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Rich chocolate, poor wages: members call for a better deal

November 3, 2011 • Featured, Technology

AMWU members who helped Adelaide chocolate manufacturer Haigh’s achieve a record turnover of $40 million in the last four years are calling for a fairer share of the company’s profits.

The members will soon vote on a pay offer of 12% over two and half years as part of a new union collective agreement for production and distribution workers at two Haigh’s chocolate factories.

Delegate, Claire Strudwick, said the offer represented a significant improvement on the management’s original offer of 7% (over the same period).

“It’s been a good debate. Management has eventually come around to listen to what we’ve had to say.

“We are a unique company with a unique product, but unfortunately we haven’t been paid uniquely.”

The unprecedented financial turnover at Haigh’s, which makes premium chocolate products sold across Australia, has coincided with a massive growth in production (the company made 650 tonnes of chocolate last year – up from 350 tonnes five years ago).

AMWU organiser, Mark Plunkett, said despite the growth in production, workers at Haigh’s were paid a significantly lower hourly rate than those at rival chocolate makers Cadbury and Darryl Lea.

“The amount of money management is spending on new technology, equipment and on a new retail store is extraordinary. They’re clearly not afraid to spend their dollars.

“Yet they’ve been reluctant to spend more money on the people who are actually making their products.”
He said the union was committed to lifting wages and conditions at Haigh’s.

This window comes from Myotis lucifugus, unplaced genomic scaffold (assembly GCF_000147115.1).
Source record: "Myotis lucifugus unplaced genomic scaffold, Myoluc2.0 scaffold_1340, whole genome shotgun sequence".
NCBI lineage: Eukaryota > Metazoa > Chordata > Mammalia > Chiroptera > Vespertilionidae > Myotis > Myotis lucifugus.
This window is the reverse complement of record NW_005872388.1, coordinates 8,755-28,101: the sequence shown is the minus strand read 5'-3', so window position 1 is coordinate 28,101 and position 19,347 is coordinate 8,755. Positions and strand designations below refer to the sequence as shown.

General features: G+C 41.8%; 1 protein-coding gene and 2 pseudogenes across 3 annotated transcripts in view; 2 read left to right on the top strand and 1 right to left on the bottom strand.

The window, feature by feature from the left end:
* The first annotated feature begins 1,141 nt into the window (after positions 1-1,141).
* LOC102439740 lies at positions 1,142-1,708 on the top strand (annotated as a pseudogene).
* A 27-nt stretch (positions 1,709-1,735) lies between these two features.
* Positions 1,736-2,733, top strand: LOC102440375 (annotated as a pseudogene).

“Negotiations have come a long way. There is certainly room to improve things  even further and with our strong delegates and growing membership we will get a better outcome for everyone.”

Ms Strudwick said as well as winning the pay rise, the members were pleased to have blocked major changes to rosters for current permanent employees.


“The pay rise was really important. So were changes to break times, management wanted to bring in a new roster but the staff didn’t like the idea of that. That has been dropped (by management) for current permanent employees.”
Under the proposal, the delegates’ consultative committee will monitor a trial roster system for new employees, to ensure it is run fairly.

“Now is the time for us to turn around, dig our heels in and show them we’re worth it. If we can do that, come the next agreement, it’ll be that much easier to ask for much more,” Ms Strudwick said.

Published on Oct 27, 2011 http://www.amwu.org.au 
Image: Stuart Miles/freedigitalphotos.net
 

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